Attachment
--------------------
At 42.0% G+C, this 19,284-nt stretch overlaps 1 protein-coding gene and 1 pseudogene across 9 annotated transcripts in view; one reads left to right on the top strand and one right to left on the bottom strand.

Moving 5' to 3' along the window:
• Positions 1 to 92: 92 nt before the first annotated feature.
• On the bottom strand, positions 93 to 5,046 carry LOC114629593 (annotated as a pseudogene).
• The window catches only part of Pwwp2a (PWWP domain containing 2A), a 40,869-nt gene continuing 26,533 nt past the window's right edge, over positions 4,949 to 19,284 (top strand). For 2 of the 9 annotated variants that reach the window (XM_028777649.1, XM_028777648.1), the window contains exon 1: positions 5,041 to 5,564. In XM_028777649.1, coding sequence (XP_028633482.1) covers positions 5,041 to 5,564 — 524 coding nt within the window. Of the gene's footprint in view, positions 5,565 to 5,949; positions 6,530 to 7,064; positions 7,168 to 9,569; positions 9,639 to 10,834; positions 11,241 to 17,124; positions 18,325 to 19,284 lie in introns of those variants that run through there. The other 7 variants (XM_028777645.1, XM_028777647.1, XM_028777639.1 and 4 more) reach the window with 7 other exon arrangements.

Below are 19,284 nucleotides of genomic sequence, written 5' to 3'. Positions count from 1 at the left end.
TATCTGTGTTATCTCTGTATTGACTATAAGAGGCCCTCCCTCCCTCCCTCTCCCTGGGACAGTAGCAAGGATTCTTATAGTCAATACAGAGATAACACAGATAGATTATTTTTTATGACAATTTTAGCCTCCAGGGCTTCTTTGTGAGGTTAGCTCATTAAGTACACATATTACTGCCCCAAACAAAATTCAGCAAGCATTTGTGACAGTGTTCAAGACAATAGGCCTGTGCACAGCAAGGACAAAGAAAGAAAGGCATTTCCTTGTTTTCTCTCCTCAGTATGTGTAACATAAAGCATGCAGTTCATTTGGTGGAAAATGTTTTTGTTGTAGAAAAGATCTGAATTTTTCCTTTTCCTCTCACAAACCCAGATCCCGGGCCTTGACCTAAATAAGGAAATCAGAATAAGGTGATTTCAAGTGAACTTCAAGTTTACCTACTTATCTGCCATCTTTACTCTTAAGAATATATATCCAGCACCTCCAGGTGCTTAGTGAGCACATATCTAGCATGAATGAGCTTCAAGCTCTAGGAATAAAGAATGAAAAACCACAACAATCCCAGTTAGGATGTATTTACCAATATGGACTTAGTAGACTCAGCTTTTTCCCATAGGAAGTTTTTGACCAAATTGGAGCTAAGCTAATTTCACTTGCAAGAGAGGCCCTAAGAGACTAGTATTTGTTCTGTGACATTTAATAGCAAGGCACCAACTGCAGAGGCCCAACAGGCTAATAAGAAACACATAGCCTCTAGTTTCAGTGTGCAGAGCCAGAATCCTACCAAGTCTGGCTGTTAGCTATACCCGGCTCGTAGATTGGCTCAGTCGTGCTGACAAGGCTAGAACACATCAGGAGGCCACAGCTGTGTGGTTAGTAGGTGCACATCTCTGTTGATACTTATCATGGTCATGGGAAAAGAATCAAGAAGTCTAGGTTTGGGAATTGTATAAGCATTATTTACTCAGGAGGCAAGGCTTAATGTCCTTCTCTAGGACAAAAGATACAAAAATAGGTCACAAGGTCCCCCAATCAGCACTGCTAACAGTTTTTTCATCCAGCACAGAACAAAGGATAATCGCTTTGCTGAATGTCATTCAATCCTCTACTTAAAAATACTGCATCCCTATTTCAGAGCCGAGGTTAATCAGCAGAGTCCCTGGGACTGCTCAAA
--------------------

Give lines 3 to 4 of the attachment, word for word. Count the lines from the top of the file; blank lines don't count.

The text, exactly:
• Positions 1 to 92: 92 nt before the first annotated feature.
• On the bottom strand, positions 93 to 5,046 carry LOC114629593 (annotated as a pseudogene).